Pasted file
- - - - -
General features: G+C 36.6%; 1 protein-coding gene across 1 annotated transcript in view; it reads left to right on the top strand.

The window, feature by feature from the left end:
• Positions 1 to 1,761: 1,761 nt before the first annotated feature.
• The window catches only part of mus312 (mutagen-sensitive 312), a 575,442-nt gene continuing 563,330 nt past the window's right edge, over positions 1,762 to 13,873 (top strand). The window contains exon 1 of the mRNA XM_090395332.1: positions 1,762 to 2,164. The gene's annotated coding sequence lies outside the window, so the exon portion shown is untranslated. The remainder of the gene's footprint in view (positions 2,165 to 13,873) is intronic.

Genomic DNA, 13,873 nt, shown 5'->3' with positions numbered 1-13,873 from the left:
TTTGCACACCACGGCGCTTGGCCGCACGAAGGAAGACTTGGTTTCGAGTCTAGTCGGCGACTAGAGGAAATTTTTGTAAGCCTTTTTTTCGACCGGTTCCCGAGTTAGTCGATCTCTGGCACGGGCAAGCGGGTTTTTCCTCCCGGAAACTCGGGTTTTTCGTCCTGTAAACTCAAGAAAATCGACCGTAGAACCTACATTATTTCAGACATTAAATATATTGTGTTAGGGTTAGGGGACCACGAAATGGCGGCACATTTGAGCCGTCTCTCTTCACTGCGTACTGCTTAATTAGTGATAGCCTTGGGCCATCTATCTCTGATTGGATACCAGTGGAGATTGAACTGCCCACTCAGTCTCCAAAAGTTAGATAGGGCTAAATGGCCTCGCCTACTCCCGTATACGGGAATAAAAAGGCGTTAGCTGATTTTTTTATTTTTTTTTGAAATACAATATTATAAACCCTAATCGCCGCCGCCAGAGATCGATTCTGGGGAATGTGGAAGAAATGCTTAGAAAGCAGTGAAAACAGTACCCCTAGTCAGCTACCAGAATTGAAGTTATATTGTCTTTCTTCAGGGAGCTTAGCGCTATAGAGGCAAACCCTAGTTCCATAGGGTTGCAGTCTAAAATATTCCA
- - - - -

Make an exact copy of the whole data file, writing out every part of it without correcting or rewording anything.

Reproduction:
General features: G+C 36.6%; 1 protein-coding gene across 1 annotated transcript in view; it reads left to right on the top strand.

The window, feature by feature from the left end:
• Positions 1 to 1,761: 1,761 nt before the first annotated feature.
• The window catches only part of mus312 (mutagen-sensitive 312), a 575,442-nt gene continuing 563,330 nt past the window's right edge, over positions 1,762 to 13,873 (top strand). The window contains exon 1 of the mRNA XM_090395332.1: positions 1,762 to 2,164. The gene's annotated coding sequence lies outside the window, so the exon portion shown is untranslated. The remainder of the gene's footprint in view (positions 2,165 to 13,873) is intronic.

Genomic DNA, 13,873 nt, shown 5'->3' with positions numbered 1-13,873 from the left:
TTTGCACACCACGGCGCTTGGCCGCACGAAGGAAGACTTGGTTTCGAGTCTAGTCGGCGACTAGAGGAAATTTTTGTAAGCCTTTTTTTCGACCGGTTCCCGAGTTAGTCGATCTCTGGCACGGGCAAGCGGGTTTTTCCTCCCGGAAACTCGGGTTTTTCGTCCTGTAAACTCAAGAAAATCGACCGTAGAACCTACATTATTTCAGACATTAAATATATTGTGTTAGGGTTAGGGGACCACGAAATGGCGGCACATTTGAGCCGTCTCTCTTCACTGCGTACTGCTTAATTAGTGATAGCCTTGGGCCATCTATCTCTGATTGGATACCAGTGGAGATTGAACTGCCCACTCAGTCTCCAAAAGTTAGATAGGGCTAAATGGCCTCGCCTACTCCCGTATACGGGAATAAAAAGGCGTTAGCTGATTTTTTTATTTTTTTTTGAAATACAATATTATAAACCCTAATCGCCGCCGCCAGAGATCGATTCTGGGGAATGTGGAAGAAATGCTTAGAAAGCAGTGAAAACAGTACCCCTAGTCAGCTACCAGAATTGAAGTTATATTGTCTTTCTTCAGGGAGCTTAGCGCTATAGAGGCAAACCCTAGTTCCATAGGGTTGCAGTCTAAAATATTCCA